Woman getting her hearing test to see if she has hearing loss.

According to one recent survey, nearly 30% of people have gone more than ten years without getting a hearing test. One of those people is Sofia. She goes to her annual doctor’s appointments, she sees a dentist every six months, and she gets the oil changed in her car every 3000 miles. But she has no idea the last time she had a hearing exam or went through any sort of accurate hearing evaluation.

Hearing evaluations are beneficial for a wide range of reasons, detecting first symptoms of hearing loss is likely the most significant one. Knowing how often she should get a hearing exam will help Sofia keep her ears (and hearing) as healthy as possible for as long as possible.

How Often Do You Need to Have a Hearing Test?

We might be alarmed if Sophia hadn’t had a hearing examination in a decade. Or we may think it’s completely normal. Our reaction, and the reaction of her hearing specialist, likely will vary depending on how old she is. This is because hearing professionals have different guidelines based on age.

  • If you are over fifty years old: But if you’re above the age of fifty, the recommendation is, you get a hearing test yearly. Loss of hearing is more liable to impact your life as you age because noise damage begins to add up. There are also several other factors that can affect your hearing.
  • At least every three years, it’s recommended that you get a hearing assessment. Certainly, if you think you should get your ears tested more often, there is no harm. The minimum is every three years. If you are exposed to loud noise regularly or work in a field where noise is commonplace, you should decide to get screened more frequently. It’s simple and painless and there’s truly no reason not to get it done.

As far as your hearing is concerned, more often is definitely better. Since you last had a hearing exam, you may have new damage you should know about, so regular hearing tests may be practical.

You Should Get Your Hearing Checked if You Notice These Signs

There are certainly other occasions besides your yearly hearing test that you may want to schedule an appointment with your hearing professional. Sometimes, you begin to notice some symptoms of hearing loss. And in those circumstances, it’s typically a good idea to promptly contact a hearing specialist and schedule a hearing exam.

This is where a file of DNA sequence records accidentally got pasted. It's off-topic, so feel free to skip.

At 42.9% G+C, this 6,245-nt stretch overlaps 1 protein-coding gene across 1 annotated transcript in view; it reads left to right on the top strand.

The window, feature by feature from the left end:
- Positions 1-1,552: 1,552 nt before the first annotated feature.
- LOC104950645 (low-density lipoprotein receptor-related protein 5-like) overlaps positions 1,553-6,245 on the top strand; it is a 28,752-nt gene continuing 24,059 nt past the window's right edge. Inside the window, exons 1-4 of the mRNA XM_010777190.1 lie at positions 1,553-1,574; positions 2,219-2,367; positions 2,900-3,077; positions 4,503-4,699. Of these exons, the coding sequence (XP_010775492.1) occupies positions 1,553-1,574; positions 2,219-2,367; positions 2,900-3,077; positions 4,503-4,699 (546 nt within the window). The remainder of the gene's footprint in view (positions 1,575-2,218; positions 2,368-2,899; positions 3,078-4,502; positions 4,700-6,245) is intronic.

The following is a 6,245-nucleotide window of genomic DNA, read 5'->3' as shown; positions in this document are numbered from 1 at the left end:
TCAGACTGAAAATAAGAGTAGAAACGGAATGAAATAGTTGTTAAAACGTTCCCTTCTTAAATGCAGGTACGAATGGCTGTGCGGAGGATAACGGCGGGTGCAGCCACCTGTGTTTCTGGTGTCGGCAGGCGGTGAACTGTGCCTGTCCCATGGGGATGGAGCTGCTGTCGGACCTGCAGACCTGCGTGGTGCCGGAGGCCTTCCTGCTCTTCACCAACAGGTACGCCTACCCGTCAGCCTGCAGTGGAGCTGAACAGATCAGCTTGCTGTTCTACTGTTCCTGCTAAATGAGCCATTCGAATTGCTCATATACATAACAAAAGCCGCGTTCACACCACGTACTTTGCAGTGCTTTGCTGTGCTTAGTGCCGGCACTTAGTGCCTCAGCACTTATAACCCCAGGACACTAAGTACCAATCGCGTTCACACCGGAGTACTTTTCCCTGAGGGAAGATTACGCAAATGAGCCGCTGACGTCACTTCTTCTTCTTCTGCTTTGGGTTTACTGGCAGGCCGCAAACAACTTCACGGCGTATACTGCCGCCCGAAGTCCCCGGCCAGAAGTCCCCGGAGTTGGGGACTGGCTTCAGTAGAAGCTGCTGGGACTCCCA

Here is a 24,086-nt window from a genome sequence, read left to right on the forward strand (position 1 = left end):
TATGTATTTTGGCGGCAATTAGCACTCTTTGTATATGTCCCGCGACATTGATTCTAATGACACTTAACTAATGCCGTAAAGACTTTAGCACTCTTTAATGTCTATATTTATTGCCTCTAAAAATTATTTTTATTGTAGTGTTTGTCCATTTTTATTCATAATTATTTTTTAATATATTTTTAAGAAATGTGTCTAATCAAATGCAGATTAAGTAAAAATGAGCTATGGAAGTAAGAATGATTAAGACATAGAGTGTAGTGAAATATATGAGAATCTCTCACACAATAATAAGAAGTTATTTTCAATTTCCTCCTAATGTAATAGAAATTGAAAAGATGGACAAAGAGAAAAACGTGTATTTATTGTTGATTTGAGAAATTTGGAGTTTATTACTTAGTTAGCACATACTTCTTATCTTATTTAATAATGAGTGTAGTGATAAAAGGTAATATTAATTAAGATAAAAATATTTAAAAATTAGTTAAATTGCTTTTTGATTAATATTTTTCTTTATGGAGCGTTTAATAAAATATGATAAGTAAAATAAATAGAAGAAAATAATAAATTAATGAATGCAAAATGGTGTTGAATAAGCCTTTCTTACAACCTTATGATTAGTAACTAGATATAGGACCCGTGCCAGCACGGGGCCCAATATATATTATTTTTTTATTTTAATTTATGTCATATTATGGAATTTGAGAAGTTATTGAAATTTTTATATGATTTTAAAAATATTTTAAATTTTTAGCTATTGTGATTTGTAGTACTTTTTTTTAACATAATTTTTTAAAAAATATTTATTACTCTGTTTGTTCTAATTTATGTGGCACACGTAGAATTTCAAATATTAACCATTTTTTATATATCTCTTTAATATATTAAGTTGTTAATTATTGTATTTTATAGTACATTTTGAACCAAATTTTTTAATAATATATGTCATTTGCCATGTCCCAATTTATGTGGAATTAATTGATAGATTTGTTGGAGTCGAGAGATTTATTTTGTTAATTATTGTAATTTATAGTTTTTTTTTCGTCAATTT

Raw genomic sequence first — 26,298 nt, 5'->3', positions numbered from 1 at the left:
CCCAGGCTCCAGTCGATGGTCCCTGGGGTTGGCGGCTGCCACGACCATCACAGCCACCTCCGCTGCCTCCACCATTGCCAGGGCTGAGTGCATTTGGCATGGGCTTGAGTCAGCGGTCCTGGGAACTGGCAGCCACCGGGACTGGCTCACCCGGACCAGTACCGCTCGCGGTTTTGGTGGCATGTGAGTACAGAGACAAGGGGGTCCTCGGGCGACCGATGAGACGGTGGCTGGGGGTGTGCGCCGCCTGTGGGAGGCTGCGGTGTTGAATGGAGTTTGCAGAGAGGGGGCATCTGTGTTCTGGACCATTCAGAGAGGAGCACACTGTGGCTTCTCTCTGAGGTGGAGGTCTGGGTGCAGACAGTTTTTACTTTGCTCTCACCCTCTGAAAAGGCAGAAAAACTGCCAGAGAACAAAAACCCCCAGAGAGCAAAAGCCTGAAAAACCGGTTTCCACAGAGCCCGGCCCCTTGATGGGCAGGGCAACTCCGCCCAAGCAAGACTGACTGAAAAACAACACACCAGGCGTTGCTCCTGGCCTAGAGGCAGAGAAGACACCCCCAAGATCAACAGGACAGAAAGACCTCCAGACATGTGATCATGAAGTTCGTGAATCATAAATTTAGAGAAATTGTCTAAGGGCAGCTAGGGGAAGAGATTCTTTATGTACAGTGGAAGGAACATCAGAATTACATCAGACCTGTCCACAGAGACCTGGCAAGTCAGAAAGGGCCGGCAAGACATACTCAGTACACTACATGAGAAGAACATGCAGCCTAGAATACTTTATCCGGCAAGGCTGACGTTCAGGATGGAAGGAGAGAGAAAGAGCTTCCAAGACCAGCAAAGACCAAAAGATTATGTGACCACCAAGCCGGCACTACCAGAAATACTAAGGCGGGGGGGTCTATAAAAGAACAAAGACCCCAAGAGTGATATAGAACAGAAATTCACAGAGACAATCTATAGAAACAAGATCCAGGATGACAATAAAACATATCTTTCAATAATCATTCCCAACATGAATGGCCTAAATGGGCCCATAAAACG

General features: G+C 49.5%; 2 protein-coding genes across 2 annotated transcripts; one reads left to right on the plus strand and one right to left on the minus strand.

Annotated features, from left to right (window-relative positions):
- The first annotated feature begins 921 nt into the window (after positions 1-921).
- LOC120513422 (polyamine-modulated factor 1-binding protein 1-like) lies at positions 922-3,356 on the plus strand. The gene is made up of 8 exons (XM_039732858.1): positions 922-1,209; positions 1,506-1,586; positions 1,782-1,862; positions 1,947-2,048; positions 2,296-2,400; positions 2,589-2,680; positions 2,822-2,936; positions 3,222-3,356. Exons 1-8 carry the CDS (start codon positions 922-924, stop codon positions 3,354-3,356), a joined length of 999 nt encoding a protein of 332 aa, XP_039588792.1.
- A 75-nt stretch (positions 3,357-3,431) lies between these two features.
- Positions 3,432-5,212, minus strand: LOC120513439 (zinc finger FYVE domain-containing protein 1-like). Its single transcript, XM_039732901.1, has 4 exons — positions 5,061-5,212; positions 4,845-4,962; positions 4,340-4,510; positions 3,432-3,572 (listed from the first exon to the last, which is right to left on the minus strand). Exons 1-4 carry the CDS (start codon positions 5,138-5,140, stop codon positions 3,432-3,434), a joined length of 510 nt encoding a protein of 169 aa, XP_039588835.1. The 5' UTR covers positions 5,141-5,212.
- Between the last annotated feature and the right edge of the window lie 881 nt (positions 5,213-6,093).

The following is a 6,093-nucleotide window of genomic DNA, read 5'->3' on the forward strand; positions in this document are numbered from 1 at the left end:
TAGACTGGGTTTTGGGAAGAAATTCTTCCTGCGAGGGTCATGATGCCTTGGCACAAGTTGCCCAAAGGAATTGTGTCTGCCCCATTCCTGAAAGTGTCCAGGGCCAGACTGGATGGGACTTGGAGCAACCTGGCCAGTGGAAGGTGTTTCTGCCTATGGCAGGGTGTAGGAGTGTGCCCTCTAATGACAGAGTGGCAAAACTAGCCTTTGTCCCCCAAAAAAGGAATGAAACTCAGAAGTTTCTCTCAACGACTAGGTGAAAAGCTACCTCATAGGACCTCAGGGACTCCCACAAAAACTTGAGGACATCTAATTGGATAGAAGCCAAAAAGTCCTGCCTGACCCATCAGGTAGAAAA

Some of the signs that might prompt you to get a hearing test could include:

  • Listening to your favorite music at extremely high volumes.
  • Sounds seem muffled; it starts to sound as though you always have water in your ears.
  • Problems hearing conversations in loud environments.
  • It’s normal for hearing loss in the high pitched register to fail first and because consonants are in a higher pitched register than vowels, they normally fail first.
  • When you’re speaking with people, you constantly need to ask people to speak up.
  • Phone interactions are always tough to hear.

A good indication that right now is the best time to have a hearing exam is when the warning signs begin to add up. The more frequently you get your hearing checked, the sooner you’ll know what’s happening with your ears.

What Are The Advantages of Hearing Testing?

Sophia might be late for her hearing exam for many reasons. Denial is a top choice. Possibly thinking about it is something she is simply avoiding. But there are concrete benefits to having your hearing checked per recommendations.

And it will be simpler to identify hearing deviations in the future if you get your hearing examined by forming a baseline reading even if it seems as if everything is normal. If you detect your loss of hearing before it becomes obvious, you’ll be able to protect it better.

That’s the reason why Sophia needs to go to her regular hearing exams before any permanent impairment happens. By catching your hearing loss early, by getting your hearing examined when you’re supposed to, you’ll be keeping your ears healthier longer. Considering the effects of hearing loss on your overall health, that’s important.

The site information is for educational and informational purposes only and does not constitute medical advice. To receive personalized advice or treatment, schedule an appointment.
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